In his homeland of New Zealand, it is virtually inarguable that Antony Starr is a somebody, given that he spent six seasons starring – as twins, no less – in “Outrageous Fortune,” one of the most successful NZ-produced series in the country’s history. Here in the United States, however, it is fair to say that he has yet to achieve any particular degree of recognizability, but there’s a very real chance that that could change with his starring role in Cinemax’s “Banshee,” produced by Alan Ball (“True Blood”). Bullz-Eye had a chance to chat with Starr at the winter Television Critics Association press tour, and he discussed how both men and women could fall in love with his new series, touched on past U.S.-released efforts that you might have caught him in, and praised some of his country’s finest musical exports.
Bullz-Eye: There are times when I watching “Banshee” where I found myself thinking, “This really couldn’t be much more of a ‘guy’ show.”
Antony Starr: Oh, really? Why?
BE: Well, you know, it’s action-packed, there’s sex, there’s violence…you can’t go wrong with those things in the “guy” demo.
AS: Yeah. I mean, look, it’s definitely and obviously going to appeal to a sort of masculine demographic. But interestingly, though, I’ve talked to a lot of women who’ve seen it, and the fact that the show is basically a love story…you know, it’s anchored on a love story. It’s the only reason this guy would get straight out of prison and make a bee-line for his lover. And a lot of women I’ve talked to have really responded to that and are prepared to go through the violence and some of the more masculine elements because of that. So I think it’s…well, we’ll wait and see, but I think it’s got a good appeal to women as well.
Given how much media attention has been drawn by the upcoming Alfred Hitchcock biopic starring Anthony Hopkins, it’s no wonder that some may see HBO’s upcoming movie, “The Girl,” which debuts on Oct. 20, to be a pretender to the throne. In fact, they’re both perfectly viable entities in their own right, each covering a different aspect of the director’s career. Hopkins will be playing Hitchcock as he’s in the throes of making “Psycho,” whereas “The Girl” finds Toby Jones’s version of Hitch as he’s obsessing over Tippi Hedren (played by Sienna Miller) during the filming of “The Birds” and “Marnie.” Bullz-Eye caught up with Julian Jarrold, director of “The Girl,” just before a panel for the film at the summer Television Critics Association press tour, during which time he chatted not only about his look into the darker side of Hitchcock but also some of the other films and television efforts he’s tackled in his career to date.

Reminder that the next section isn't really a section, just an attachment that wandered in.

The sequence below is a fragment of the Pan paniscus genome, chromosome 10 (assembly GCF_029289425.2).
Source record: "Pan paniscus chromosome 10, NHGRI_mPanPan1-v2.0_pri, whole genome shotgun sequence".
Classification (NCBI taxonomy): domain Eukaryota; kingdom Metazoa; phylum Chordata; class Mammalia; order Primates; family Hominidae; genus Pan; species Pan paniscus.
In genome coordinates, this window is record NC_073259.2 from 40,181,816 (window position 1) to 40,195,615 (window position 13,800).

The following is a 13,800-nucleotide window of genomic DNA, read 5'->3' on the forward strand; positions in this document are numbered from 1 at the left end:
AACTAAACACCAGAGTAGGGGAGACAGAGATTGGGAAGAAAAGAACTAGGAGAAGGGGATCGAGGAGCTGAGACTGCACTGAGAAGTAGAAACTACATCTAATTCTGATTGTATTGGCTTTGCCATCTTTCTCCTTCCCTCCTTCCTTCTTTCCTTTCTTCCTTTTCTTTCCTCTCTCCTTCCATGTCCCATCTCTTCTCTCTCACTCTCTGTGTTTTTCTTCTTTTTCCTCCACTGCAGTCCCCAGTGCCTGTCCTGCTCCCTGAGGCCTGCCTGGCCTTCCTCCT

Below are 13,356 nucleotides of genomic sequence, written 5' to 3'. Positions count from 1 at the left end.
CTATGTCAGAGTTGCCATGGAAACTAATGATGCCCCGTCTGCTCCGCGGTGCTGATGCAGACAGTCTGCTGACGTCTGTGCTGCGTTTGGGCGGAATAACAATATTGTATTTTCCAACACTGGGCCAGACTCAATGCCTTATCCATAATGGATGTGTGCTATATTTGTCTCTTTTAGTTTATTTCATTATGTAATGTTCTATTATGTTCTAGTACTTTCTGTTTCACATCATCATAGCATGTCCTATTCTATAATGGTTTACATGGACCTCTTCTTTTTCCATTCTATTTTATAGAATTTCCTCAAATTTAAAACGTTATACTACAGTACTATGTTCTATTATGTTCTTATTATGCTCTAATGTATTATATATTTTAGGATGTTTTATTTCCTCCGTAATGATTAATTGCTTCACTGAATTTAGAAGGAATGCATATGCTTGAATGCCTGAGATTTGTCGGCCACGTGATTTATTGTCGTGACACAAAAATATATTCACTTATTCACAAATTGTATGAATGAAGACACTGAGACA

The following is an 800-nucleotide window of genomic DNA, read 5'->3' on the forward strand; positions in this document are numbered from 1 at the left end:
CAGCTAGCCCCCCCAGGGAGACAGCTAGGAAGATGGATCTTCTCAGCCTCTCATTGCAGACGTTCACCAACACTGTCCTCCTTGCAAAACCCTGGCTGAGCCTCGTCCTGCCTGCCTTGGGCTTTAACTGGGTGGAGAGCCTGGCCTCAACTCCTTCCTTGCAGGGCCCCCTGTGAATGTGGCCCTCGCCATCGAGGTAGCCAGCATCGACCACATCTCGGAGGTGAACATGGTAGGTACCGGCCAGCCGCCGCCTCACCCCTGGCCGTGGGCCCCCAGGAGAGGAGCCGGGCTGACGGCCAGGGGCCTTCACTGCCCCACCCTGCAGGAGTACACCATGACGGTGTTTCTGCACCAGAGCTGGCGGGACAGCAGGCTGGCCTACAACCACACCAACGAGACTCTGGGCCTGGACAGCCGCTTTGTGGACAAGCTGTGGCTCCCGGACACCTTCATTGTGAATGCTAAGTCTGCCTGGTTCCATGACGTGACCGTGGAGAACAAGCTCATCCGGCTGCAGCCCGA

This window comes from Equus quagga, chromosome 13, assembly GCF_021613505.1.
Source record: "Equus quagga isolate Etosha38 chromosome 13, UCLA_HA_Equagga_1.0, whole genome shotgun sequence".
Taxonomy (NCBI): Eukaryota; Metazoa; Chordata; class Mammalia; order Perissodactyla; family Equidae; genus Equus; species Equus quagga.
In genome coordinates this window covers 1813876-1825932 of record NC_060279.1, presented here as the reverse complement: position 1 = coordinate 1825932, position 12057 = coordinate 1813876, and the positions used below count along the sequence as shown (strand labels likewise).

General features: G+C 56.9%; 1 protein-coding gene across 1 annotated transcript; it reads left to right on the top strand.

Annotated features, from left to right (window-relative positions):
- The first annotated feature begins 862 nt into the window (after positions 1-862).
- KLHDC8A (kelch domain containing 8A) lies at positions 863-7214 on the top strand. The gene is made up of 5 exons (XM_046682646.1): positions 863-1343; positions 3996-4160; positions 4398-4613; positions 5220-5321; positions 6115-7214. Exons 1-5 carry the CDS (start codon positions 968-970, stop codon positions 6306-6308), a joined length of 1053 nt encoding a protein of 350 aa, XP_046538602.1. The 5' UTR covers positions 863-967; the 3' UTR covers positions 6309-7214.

Bullz-Eye: How did “The Girl” land in your lap? Or did you go looking for “The Girl”?
Julian Jarrold: No, it was sent to me ages ago, and…it was a little bit more based around the making “The Birds” and “Marnie,” but obviously it was still an exploration of this relationship. The writer (Gwyneth Hughes) had done quite a lot of research and come over here and met Jim Brown, the assistant director, and Rita Riggs (wardrobe supervisor), and Tippi, obviously. So he’d kind of pieced together this sort of fascinating script, and I loved Hitchcock, but I didn’t know this at all, so it was a bit of a shock, actually, to read it. [Laughs.] I knew he was odd, but I didn’t know he was that odd. Yeah, it totally changed my view of Hitchcock. Actually, what was fascinating was…I knew “The Birds” and “Marnie” and “Vertigo,” and they’re strange films. You kind of wonder where they’re coming from. And then finding out about this story, you certainly go, “Ah, I see where he was coming from…and where his personal obsessions are and his attitude to women and everything.” So it sort of illuminated all that. Which was very interesting.
BE: Tippi Hedren is here at the TCA tour, so presumably she’s supportive of the film, but how interactive was she you were making it? Did you speak with her in advance?
JJ: Well, no. I mean, she obviously spoke at length with the writer, and Sienna met her. But she didn’t come on set. I think she read the script. It’s obviously difficult when someone’s making a film like this. How do you compute that? Because it’s 90 minutes revolving around her life. But she said she saw it recently, and she seemed to love it. She saw it with her kids, Melanie (Griffith) and everybody, and it seemed to go down okay. But it’s difficult. It must be a painful, difficult thing to look at. You know, she had such a complex relationship with Hitchcock. It was daunting, because you mustn’t judge that. I wanted to show the sunny side of the relationship, where there was a sort of optimism at the beginning and he was such a fantastic teacher, but then how it changed and darkened and was abusive, really.